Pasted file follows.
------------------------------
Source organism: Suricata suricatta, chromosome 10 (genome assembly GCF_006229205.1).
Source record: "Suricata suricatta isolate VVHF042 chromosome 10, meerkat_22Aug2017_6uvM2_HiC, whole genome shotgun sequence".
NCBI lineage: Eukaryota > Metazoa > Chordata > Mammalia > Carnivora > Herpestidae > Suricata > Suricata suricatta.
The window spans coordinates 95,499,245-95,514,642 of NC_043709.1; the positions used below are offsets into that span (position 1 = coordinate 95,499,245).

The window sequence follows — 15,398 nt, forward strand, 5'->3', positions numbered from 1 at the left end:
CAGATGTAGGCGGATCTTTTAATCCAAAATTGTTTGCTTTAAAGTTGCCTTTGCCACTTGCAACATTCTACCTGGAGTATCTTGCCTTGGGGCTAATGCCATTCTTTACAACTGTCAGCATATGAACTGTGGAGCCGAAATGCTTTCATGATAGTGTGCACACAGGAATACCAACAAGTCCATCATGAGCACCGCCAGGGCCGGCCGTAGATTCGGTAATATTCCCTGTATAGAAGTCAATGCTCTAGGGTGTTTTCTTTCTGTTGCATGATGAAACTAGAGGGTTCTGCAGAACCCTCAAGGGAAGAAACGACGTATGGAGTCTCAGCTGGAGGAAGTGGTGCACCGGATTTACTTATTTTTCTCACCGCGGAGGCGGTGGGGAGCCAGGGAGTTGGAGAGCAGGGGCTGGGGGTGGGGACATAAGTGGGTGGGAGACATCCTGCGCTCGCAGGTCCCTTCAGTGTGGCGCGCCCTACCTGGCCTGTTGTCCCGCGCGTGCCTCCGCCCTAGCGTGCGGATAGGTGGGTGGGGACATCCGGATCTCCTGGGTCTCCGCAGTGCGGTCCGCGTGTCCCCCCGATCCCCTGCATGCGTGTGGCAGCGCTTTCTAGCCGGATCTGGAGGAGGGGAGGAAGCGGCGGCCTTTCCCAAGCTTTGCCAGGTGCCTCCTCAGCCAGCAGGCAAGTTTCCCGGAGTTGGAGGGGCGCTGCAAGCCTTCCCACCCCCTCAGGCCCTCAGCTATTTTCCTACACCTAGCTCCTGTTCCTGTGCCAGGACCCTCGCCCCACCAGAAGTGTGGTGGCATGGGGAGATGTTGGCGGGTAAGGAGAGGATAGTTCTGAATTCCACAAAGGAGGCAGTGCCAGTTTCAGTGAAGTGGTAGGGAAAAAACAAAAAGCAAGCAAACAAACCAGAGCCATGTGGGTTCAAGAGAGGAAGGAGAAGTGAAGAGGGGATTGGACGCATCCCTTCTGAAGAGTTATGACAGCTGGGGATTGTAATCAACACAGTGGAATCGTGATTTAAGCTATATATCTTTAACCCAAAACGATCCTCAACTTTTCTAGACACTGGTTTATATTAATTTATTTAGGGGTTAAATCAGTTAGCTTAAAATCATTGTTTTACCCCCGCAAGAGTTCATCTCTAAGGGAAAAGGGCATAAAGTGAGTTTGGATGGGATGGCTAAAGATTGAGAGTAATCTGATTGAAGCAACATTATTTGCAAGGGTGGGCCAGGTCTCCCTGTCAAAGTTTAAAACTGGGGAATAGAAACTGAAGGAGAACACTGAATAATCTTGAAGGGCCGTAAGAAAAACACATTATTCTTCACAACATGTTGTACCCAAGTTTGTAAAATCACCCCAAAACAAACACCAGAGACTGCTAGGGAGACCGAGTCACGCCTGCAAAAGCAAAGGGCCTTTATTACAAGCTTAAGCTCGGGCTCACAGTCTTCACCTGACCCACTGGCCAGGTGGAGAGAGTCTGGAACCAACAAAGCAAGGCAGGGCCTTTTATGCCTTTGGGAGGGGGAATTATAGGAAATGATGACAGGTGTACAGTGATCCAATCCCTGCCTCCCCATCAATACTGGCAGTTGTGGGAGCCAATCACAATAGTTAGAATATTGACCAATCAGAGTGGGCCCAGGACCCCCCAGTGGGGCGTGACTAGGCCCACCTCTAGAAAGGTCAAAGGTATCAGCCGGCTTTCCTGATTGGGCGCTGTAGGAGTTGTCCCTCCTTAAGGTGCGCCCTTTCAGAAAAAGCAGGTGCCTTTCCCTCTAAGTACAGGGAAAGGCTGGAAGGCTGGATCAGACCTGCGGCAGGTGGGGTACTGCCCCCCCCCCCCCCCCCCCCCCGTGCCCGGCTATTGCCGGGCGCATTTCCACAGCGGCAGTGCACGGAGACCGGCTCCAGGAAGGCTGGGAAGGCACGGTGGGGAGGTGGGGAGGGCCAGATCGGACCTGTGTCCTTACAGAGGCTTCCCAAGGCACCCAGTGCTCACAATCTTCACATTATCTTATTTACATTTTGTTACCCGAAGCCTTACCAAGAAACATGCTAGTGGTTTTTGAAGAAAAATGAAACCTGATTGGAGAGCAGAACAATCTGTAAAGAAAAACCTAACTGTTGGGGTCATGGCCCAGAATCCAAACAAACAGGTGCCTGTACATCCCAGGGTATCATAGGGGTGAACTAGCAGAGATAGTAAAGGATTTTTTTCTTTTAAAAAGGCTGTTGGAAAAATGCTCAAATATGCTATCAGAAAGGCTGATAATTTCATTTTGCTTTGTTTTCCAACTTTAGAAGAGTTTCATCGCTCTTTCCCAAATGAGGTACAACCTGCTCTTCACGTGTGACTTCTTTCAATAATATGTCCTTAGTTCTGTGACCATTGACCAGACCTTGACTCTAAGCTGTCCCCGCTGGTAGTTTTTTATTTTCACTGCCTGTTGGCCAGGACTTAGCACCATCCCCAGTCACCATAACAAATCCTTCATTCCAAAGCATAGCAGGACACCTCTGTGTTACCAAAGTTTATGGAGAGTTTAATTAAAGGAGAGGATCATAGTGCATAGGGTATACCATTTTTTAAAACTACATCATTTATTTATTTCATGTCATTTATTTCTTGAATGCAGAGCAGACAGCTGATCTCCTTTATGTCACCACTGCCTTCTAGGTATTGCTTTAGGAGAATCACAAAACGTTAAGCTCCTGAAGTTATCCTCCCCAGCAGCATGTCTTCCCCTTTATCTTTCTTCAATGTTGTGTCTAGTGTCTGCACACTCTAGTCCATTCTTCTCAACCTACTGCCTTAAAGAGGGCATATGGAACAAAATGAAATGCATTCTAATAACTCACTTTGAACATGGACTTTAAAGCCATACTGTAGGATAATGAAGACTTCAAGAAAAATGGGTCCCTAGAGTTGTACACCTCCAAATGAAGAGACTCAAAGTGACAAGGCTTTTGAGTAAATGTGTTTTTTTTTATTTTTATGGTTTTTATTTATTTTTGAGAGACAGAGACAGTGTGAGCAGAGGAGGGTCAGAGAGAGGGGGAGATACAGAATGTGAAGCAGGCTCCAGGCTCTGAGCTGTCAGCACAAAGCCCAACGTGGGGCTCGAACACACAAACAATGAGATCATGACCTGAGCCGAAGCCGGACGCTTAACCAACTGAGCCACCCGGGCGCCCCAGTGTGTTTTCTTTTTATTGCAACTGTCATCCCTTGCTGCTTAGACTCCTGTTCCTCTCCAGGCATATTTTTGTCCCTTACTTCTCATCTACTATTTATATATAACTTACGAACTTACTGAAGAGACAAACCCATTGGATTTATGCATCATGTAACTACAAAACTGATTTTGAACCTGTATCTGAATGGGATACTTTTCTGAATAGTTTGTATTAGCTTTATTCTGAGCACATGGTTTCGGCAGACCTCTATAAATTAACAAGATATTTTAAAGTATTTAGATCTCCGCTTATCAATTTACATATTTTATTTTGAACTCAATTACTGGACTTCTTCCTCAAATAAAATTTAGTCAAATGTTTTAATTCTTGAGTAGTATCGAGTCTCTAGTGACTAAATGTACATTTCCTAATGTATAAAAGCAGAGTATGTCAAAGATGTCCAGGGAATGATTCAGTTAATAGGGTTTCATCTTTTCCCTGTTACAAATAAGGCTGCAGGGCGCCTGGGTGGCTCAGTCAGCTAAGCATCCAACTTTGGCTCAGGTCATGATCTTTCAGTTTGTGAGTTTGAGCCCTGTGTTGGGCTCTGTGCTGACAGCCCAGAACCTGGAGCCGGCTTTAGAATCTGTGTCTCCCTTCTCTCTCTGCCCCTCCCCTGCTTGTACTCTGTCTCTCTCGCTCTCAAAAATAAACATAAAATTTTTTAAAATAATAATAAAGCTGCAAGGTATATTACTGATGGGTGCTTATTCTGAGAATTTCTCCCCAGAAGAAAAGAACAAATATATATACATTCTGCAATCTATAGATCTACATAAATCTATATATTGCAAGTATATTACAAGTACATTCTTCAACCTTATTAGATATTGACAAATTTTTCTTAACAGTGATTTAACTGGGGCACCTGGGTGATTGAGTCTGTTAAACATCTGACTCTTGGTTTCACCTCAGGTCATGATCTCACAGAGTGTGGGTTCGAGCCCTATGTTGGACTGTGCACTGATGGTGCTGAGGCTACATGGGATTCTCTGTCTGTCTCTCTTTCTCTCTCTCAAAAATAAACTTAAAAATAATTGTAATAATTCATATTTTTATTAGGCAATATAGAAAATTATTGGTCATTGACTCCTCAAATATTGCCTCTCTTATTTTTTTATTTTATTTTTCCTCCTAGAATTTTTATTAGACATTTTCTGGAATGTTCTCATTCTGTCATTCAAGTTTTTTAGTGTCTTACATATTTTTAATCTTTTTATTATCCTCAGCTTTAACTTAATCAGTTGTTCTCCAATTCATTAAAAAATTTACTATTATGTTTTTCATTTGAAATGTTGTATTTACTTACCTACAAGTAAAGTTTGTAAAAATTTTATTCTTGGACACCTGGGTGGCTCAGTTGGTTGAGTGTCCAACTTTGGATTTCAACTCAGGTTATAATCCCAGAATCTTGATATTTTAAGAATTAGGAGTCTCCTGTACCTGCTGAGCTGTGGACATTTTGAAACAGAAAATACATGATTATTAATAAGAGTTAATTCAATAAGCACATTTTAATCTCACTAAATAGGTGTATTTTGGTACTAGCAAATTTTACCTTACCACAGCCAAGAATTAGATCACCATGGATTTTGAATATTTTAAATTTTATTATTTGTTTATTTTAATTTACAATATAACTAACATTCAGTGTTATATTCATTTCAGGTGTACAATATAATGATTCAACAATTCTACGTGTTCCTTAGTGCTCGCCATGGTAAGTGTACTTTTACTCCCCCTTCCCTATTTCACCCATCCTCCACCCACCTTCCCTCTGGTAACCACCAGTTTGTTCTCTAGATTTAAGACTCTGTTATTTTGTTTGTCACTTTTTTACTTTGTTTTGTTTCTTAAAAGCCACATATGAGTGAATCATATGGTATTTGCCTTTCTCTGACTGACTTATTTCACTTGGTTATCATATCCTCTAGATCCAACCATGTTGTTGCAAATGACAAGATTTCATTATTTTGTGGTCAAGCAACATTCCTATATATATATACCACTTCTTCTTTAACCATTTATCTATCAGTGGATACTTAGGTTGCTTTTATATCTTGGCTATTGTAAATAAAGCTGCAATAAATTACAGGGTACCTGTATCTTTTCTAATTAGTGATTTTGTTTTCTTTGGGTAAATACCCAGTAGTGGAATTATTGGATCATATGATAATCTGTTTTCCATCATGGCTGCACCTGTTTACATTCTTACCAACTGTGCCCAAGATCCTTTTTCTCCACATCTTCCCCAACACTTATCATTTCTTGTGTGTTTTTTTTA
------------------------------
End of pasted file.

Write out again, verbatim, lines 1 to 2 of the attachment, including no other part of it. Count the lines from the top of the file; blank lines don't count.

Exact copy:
Source organism: Suricata suricatta, chromosome 10 (genome assembly GCF_006229205.1).
Source record: "Suricata suricatta isolate VVHF042 chromosome 10, meerkat_22Aug2017_6uvM2_HiC, whole genome shotgun sequence".